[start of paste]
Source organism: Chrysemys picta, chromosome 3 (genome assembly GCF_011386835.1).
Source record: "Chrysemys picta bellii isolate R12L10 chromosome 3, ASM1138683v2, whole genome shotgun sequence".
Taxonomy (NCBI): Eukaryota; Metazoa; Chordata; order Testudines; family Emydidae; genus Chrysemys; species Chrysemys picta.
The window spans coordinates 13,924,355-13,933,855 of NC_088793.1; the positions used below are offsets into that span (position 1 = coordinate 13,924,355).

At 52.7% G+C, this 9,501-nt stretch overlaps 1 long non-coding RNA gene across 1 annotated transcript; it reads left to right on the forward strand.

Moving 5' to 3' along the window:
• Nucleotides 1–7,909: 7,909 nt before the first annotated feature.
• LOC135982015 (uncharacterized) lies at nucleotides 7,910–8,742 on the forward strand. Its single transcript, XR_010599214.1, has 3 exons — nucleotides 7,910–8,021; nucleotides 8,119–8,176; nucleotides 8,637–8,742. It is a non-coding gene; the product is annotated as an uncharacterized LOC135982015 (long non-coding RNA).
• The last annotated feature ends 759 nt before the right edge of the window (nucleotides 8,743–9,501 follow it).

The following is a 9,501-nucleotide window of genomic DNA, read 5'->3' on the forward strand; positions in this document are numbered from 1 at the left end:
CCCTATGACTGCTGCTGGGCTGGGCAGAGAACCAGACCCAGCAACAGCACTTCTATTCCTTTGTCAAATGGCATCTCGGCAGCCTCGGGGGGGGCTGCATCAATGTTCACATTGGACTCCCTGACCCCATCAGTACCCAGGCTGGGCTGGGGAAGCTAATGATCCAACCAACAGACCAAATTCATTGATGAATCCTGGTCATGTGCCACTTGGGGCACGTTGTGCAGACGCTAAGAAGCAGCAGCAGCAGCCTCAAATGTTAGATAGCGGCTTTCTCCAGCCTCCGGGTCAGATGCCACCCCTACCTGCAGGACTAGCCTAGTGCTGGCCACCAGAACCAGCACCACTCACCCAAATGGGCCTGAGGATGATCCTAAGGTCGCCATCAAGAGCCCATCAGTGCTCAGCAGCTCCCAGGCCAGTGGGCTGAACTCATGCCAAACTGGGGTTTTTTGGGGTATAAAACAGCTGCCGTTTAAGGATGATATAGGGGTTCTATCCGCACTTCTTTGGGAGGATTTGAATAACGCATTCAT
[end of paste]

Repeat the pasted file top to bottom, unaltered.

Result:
Source organism: Chrysemys picta, chromosome 3 (genome assembly GCF_011386835.1).
Source record: "Chrysemys picta bellii isolate R12L10 chromosome 3, ASM1138683v2, whole genome shotgun sequence".
Taxonomy (NCBI): Eukaryota; Metazoa; Chordata; order Testudines; family Emydidae; genus Chrysemys; species Chrysemys picta.
The window spans coordinates 13,924,355-13,933,855 of NC_088793.1; the positions used below are offsets into that span (position 1 = coordinate 13,924,355).

At 52.7% G+C, this 9,501-nt stretch overlaps 1 long non-coding RNA gene across 1 annotated transcript; it reads left to right on the forward strand.

Moving 5' to 3' along the window:
• Nucleotides 1–7,909: 7,909 nt before the first annotated feature.
• LOC135982015 (uncharacterized) lies at nucleotides 7,910–8,742 on the forward strand. Its single transcript, XR_010599214.1, has 3 exons — nucleotides 7,910–8,021; nucleotides 8,119–8,176; nucleotides 8,637–8,742. It is a non-coding gene; the product is annotated as an uncharacterized LOC135982015 (long non-coding RNA).
• The last annotated feature ends 759 nt before the right edge of the window (nucleotides 8,743–9,501 follow it).

The following is a 9,501-nucleotide window of genomic DNA, read 5'->3' on the forward strand; positions in this document are numbered from 1 at the left end:
CCCTATGACTGCTGCTGGGCTGGGCAGAGAACCAGACCCAGCAACAGCACTTCTATTCCTTTGTCAAATGGCATCTCGGCAGCCTCGGGGGGGGCTGCATCAATGTTCACATTGGACTCCCTGACCCCATCAGTACCCAGGCTGGGCTGGGGAAGCTAATGATCCAACCAACAGACCAAATTCATTGATGAATCCTGGTCATGTGCCACTTGGGGCACGTTGTGCAGACGCTAAGAAGCAGCAGCAGCAGCCTCAAATGTTAGATAGCGGCTTTCTCCAGCCTCCGGGTCAGATGCCACCCCTACCTGCAGGACTAGCCTAGTGCTGGCCACCAGAACCAGCACCACTCACCCAAATGGGCCTGAGGATGATCCTAAGGTCGCCATCAAGAGCCCATCAGTGCTCAGCAGCTCCCAGGCCAGTGGGCTGAACTCATGCCAAACTGGGGTTTTTTGGGGTATAAAACAGCTGCCGTTTAAGGATGATATAGGGGTTCTATCCGCACTTCTTTGGGAGGATTTGAATAACGCATTCAT